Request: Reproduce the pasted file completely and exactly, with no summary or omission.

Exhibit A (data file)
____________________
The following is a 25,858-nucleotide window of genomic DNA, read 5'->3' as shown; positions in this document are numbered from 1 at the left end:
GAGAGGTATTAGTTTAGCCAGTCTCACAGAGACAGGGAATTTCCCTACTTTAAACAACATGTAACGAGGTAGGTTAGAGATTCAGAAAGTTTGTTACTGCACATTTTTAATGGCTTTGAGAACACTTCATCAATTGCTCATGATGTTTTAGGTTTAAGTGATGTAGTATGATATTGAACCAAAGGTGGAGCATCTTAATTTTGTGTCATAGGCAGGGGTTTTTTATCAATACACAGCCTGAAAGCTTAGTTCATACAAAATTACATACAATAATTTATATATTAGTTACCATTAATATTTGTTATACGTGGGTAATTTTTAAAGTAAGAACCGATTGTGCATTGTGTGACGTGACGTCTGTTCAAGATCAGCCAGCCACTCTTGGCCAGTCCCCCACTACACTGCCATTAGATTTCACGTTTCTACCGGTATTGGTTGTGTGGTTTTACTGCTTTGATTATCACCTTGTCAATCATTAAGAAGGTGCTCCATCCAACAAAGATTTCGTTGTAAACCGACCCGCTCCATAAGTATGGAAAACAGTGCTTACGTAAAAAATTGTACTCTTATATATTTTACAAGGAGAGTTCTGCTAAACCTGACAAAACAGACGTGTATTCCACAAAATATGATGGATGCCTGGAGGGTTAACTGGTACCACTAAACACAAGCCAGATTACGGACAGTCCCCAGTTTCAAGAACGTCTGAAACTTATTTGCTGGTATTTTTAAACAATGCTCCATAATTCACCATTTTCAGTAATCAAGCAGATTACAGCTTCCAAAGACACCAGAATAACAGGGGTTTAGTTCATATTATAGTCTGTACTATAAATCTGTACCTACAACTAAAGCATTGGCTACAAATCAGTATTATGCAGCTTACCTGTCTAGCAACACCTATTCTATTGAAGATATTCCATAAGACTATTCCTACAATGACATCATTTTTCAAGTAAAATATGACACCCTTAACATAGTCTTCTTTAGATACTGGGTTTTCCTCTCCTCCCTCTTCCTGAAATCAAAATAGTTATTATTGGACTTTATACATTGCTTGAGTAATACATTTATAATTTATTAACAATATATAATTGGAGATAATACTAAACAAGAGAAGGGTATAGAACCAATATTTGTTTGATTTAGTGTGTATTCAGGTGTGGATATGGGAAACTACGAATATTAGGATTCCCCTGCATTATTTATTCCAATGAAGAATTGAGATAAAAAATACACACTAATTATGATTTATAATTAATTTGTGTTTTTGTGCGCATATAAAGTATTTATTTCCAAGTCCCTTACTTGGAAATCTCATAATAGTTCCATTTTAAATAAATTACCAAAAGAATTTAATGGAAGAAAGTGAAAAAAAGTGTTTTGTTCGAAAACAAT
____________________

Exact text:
The following is a 25,858-nucleotide window of genomic DNA, read 5'->3' as shown; positions in this document are numbered from 1 at the left end:
GAGAGGTATTAGTTTAGCCAGTCTCACAGAGACAGGGAATTTCCCTACTTTAAACAACATGTAACGAGGTAGGTTAGAGATTCAGAAAGTTTGTTACTGCACATTTTTAATGGCTTTGAGAACACTTCATCAATTGCTCATGATGTTTTAGGTTTAAGTGATGTAGTATGATATTGAACCAAAGGTGGAGCATCTTAATTTTGTGTCATAGGCAGGGGTTTTTTATCAATACACAGCCTGAAAGCTTAGTTCATACAAAATTACATACAATAATTTATATATTAGTTACCATTAATATTTGTTATACGTGGGTAATTTTTAAAGTAAGAACCGATTGTGCATTGTGTGACGTGACGTCTGTTCAAGATCAGCCAGCCACTCTTGGCCAGTCCCCCACTACACTGCCATTAGATTTCACGTTTCTACCGGTATTGGTTGTGTGGTTTTACTGCTTTGATTATCACCTTGTCAATCATTAAGAAGGTGCTCCATCCAACAAAGATTTCGTTGTAAACCGACCCGCTCCATAAGTATGGAAAACAGTGCTTACGTAAAAAATTGTACTCTTATATATTTTACAAGGAGAGTTCTGCTAAACCTGACAAAACAGACGTGTATTCCACAAAATATGATGGATGCCTGGAGGGTTAACTGGTACCACTAAACACAAGCCAGATTACGGACAGTCCCCAGTTTCAAGAACGTCTGAAACTTATTTGCTGGTATTTTTAAACAATGCTCCATAATTCACCATTTTCAGTAATCAAGCAGATTACAGCTTCCAAAGACACCAGAATAACAGGGGTTTAGTTCATATTATAGTCTGTACTATAAATCTGTACCTACAACTAAAGCATTGGCTACAAATCAGTATTATGCAGCTTACCTGTCTAGCAACACCTATTCTATTGAAGATATTCCATAAGACTATTCCTACAATGACATCATTTTTCAAGTAAAATATGACACCCTTAACATAGTCTTCTTTAGATACTGGGTTTTCCTCTCCTCCCTCTTCCTGAAATCAAAATAGTTATTATTGGACTTTATACATTGCTTGAGTAATACATTTATAATTTATTAACAATATATAATTGGAGATAATACTAAACAAGAGAAGGGTATAGAACCAATATTTGTTTGATTTAGTGTGTATTCAGGTGTGGATATGGGAAACTACGAATATTAGGATTCCCCTGCATTATTTATTCCAATGAAGAATTGAGATAAAAAATACACACTAATTATGATTTATAATTAATTTGTGTTTTTGTGCGCATATAAAGTATTTATTTCCAAGTCCCTTACTTGGAAATCTCATAATAGTTCCATTTTAAATAAATTACCAAAAGAATTTAATGGAAGAAAGTGAAAAAAAGTGTTTTGTTCGAAAACAAT